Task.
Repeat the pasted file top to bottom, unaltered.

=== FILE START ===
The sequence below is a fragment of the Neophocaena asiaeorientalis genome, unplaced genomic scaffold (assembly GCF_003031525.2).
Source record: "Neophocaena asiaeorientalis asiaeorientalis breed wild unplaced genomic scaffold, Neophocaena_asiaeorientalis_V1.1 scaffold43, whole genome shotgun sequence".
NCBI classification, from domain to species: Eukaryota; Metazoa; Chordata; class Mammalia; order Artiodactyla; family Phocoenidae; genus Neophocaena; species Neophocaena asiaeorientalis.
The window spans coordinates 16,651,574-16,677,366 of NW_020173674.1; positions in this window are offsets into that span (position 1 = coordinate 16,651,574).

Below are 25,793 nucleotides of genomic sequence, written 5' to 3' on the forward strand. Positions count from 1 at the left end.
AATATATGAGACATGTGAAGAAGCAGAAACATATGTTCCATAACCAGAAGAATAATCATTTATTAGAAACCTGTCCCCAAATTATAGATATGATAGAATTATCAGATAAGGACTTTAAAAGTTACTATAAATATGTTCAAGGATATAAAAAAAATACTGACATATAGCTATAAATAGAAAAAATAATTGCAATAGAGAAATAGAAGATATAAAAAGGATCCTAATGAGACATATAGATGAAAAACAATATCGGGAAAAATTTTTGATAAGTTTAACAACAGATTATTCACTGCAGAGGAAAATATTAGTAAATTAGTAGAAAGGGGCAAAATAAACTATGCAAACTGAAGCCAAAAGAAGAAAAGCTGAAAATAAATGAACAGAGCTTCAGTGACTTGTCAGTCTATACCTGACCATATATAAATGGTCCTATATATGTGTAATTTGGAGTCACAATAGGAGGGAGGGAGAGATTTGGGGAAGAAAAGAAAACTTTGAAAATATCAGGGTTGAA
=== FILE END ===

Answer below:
The sequence below is a fragment of the Neophocaena asiaeorientalis genome, unplaced genomic scaffold (assembly GCF_003031525.2).
Source record: "Neophocaena asiaeorientalis asiaeorientalis breed wild unplaced genomic scaffold, Neophocaena_asiaeorientalis_V1.1 scaffold43, whole genome shotgun sequence".
NCBI classification, from domain to species: Eukaryota; Metazoa; Chordata; class Mammalia; order Artiodactyla; family Phocoenidae; genus Neophocaena; species Neophocaena asiaeorientalis.
The window spans coordinates 16,651,574-16,677,366 of NW_020173674.1; positions in this window are offsets into that span (position 1 = coordinate 16,651,574).

Below are 25,793 nucleotides of genomic sequence, written 5' to 3' on the forward strand. Positions count from 1 at the left end.
AATATATGAGACATGTGAAGAAGCAGAAACATATGTTCCATAACCAGAAGAATAATCATTTATTAGAAACCTGTCCCCAAATTATAGATATGATAGAATTATCAGATAAGGACTTTAAAAGTTACTATAAATATGTTCAAGGATATAAAAAAAATACTGACATATAGCTATAAATAGAAAAAATAATTGCAATAGAGAAATAGAAGATATAAAAAGGATCCTAATGAGACATATAGATGAAAAACAATATCGGGAAAAATTTTTGATAAGTTTAACAACAGATTATTCACTGCAGAGGAAAATATTAGTAAATTAGTAGAAAGGGGCAAAATAAACTATGCAAACTGAAGCCAAAAGAAGAAAAGCTGAAAATAAATGAACAGAGCTTCAGTGACTTGTCAGTCTATACCTGACCATATATAAATGGTCCTATATATGTGTAATTTGGAGTCACAATAGGAGGGAGGGAGAGATTTGGGGAAGAAAAGAAAACTTTGAAAATATCAGGGTTGAA